Hannah Elizabeth was a daughter of Morris HEADLEY and Ann DOEG who seem to appear twice in the screenshot. The couple to the left is correctly positioned chronologically and between them and the would be “older” pair is their son (possibly) and his wife Anna Maria Bridgnell WALMSLEY. This couple married in Gateshead but as you can see from the screenshot Anna gave her birthplace as Dudley in a census. They were both some distance from home. My task now is to put them in their proper place, before I upload the headstone photos as Memories – and remove the duplicate Morris and Ann pairing.

I miss the ramson carpets that cover the floors of Coalbrookdale’s coppices and woods at this time of year. There are some small patches of wild garlic (aka “stinking lily”) in Filey, like this one by Black Cliff Steps, photographed on May Day. A poor man’s madeleine, of sorts.

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After the Workhouse

I returned to the John Stork Problem this morning. It isn’t going to be resolved anytime soon.

I did some more delving and found a snippet of pedigree that gave the cuckoo in the Filey Stork nest the correct parents – Henry and Hannah NETTLETON – but hasn’t yet married John to Hannah STEEL.

I also found “Right John” (after the system had initially denied his existence and I’d created an ID for him). This seems to do a good job of the children he had with Sarah HARPER but also gives him an earlier wife called Sarah TWINHAM. She has borne three children after her death but there’s another reason for her being “iffy”. I think she married a Thomas PICKERSGILL in York.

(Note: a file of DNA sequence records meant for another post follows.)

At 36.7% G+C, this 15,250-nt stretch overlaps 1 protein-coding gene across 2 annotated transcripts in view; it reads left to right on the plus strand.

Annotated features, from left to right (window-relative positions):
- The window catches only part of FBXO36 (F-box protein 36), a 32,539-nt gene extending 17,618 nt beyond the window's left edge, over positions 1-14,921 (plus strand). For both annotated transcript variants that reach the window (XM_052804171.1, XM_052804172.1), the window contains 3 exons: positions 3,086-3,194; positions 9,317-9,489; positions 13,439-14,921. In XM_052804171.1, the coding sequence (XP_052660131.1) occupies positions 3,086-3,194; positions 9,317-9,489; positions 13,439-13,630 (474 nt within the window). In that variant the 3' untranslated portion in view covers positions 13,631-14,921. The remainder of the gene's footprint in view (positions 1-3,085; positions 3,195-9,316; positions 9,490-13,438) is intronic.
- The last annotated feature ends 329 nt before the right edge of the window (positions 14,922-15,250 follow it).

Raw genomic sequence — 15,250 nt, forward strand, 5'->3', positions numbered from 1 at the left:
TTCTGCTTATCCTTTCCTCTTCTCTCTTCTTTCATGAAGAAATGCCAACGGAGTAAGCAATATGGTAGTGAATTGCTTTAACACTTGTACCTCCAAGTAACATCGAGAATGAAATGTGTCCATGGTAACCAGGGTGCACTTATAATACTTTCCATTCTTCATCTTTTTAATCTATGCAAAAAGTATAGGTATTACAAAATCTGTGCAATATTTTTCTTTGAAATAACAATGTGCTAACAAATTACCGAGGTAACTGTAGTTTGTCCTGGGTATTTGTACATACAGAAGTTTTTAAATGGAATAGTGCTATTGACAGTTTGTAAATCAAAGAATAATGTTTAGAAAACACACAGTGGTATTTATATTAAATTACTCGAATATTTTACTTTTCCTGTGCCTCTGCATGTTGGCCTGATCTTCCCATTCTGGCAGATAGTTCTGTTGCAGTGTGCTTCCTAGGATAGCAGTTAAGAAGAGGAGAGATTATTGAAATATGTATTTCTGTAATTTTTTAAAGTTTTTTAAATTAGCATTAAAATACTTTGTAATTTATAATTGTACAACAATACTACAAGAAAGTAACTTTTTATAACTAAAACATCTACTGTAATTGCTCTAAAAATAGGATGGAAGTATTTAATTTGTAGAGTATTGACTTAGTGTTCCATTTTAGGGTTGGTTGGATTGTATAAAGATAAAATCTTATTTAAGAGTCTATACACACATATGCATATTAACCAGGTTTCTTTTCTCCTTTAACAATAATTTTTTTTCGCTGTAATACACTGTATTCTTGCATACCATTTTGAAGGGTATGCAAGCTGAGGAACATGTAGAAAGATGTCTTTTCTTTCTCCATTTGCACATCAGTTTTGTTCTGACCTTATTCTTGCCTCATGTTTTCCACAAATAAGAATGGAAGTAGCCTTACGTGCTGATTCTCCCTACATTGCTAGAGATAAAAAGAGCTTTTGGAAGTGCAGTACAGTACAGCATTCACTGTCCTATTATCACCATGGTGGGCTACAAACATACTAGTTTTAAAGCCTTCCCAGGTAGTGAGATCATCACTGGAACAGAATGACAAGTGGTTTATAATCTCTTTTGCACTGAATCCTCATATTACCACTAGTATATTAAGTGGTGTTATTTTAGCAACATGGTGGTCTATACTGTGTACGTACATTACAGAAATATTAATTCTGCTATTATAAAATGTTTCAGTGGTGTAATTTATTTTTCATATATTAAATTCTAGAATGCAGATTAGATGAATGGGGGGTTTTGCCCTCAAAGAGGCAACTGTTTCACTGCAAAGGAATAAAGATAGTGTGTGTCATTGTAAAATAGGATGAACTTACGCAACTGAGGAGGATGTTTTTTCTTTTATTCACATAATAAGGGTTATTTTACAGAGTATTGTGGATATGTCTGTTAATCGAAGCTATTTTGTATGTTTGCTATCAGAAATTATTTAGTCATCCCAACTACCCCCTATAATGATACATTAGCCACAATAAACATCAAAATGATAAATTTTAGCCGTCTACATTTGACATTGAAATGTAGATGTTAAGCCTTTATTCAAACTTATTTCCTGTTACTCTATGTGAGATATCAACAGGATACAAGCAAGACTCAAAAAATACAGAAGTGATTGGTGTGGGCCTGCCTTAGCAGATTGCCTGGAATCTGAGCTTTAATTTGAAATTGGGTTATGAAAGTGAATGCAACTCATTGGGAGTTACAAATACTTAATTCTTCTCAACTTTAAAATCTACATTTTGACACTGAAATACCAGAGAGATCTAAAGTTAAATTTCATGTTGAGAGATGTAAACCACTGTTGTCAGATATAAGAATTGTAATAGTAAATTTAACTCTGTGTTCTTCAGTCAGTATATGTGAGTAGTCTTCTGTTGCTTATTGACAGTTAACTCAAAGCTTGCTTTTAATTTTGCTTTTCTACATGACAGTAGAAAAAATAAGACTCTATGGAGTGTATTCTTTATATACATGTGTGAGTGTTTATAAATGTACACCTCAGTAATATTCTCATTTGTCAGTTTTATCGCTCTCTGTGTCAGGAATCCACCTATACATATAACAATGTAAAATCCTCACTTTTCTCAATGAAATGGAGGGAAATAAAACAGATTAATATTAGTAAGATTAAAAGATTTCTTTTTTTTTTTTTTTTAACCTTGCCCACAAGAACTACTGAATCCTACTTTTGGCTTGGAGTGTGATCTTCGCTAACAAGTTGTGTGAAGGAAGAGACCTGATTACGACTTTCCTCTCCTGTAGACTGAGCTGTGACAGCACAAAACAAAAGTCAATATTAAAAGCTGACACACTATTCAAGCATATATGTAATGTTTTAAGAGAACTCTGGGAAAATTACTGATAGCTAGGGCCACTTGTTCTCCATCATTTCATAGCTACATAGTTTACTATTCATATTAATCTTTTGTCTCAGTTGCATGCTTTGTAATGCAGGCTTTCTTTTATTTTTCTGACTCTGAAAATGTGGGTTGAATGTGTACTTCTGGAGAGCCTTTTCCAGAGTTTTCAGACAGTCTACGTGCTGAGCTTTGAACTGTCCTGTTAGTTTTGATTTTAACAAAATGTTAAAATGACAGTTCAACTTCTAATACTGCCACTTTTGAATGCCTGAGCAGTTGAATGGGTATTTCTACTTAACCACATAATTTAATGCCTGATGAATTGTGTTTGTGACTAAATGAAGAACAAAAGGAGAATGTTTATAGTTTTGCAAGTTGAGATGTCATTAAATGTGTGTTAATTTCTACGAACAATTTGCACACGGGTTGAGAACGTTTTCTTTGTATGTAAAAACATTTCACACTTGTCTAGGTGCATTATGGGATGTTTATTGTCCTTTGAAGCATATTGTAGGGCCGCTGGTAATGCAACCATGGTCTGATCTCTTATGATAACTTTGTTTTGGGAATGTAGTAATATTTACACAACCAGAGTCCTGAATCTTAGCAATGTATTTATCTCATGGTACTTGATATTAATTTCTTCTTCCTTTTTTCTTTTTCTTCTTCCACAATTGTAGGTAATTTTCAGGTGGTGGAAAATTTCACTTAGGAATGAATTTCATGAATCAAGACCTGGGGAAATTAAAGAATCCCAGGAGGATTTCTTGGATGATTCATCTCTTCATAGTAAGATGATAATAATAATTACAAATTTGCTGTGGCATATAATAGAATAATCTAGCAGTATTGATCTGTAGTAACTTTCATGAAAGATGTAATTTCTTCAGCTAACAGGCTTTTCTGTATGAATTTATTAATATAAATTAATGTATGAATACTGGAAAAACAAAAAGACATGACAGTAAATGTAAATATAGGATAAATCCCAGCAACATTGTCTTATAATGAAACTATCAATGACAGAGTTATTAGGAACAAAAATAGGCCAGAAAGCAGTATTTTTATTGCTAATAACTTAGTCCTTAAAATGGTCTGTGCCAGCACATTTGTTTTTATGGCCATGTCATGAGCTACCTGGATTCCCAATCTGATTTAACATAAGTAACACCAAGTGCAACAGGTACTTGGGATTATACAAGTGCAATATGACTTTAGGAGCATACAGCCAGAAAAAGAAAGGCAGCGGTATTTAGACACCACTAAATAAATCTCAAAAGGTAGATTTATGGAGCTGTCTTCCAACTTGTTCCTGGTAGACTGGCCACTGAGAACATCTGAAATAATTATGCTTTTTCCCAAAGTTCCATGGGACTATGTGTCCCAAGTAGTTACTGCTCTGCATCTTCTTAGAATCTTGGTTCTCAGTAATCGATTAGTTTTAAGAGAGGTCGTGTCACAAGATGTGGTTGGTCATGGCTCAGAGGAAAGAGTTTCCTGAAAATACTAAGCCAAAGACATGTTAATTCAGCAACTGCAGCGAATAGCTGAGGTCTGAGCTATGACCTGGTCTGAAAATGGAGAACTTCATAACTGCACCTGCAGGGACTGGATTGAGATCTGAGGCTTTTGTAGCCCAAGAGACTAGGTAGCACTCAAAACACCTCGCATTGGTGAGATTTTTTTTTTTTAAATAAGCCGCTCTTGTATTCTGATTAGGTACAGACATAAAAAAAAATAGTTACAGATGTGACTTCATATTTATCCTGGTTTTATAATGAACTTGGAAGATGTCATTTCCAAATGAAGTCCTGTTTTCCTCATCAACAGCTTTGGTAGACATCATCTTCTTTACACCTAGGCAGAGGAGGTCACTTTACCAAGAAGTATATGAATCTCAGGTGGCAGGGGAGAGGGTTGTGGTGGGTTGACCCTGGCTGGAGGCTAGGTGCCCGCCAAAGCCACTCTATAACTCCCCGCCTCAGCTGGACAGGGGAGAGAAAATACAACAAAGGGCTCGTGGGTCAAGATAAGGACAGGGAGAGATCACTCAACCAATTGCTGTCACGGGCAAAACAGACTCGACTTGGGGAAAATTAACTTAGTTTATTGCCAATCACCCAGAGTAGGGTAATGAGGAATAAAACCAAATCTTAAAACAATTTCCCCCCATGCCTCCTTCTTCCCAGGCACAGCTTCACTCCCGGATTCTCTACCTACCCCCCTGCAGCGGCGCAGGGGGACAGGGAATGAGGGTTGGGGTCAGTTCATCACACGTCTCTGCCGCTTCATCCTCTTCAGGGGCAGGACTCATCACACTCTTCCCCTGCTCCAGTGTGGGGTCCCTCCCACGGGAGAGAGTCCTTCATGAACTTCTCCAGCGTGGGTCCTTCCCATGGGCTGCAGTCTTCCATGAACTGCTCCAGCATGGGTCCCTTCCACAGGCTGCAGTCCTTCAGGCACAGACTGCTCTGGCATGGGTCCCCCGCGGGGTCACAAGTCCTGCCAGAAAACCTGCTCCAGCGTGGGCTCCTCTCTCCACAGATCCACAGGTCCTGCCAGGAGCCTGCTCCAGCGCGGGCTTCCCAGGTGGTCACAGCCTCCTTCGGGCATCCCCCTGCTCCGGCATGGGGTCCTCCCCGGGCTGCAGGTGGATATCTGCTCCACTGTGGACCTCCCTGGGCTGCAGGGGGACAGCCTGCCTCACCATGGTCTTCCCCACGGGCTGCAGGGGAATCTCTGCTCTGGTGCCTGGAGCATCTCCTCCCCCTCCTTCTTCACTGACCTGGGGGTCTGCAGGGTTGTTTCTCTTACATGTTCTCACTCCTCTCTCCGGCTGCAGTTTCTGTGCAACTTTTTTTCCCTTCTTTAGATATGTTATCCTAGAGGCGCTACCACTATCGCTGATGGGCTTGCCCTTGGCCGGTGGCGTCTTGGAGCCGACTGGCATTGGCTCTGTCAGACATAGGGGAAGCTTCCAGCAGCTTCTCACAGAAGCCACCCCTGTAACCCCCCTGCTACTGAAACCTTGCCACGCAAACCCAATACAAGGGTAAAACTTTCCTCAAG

John’s true first wife, Sarah HARPER, gave birth to eight children before dying in 1864 aged just 37. FamilySearch Tree gives her mother’s name as “Mrs Margaret Harper”. In looking to confirm this, I turned up several christening records of Sarah and siblings being born to Robert Harper and Rebecca.

Five Harper children were born in Bridlington between 1818 and 1830 but I have only been able to find two of them in the 1841 census. Sarah, 15, and her younger brother Richard, 12, are in the Bridlington Workhouse. They are not listed together in the enumerator’s book, but their ages fit very well with their christening dates. What became of the parents and other children?

Sarah may have been resourceful, or perhaps life dealt her some better cards in her later teenage years. She met agricultural labourer John Stork and married him in 1849 when she was 23 years old. At the 1851 census, they are recorded in High Street, Bridlington, with their first child, Emily.

Their youngest child, Sarah, was only two years old when mother Sarah died. John married again the next year. Ann CHAPMAN may have been a good stepmother, and in 1871 she was also caring for Fanny CHAPMAN, a nurse child. This may have been the daughter of a brother because a birth registration for Fanny gives the infant’s mother’s maiden name as WATKINSON.

John and Sarah Harper’s seventh child, Rebecca (perhaps named after her grandmother), married John MOORE, a fisherman who later worked as a brickmaker’s labourer.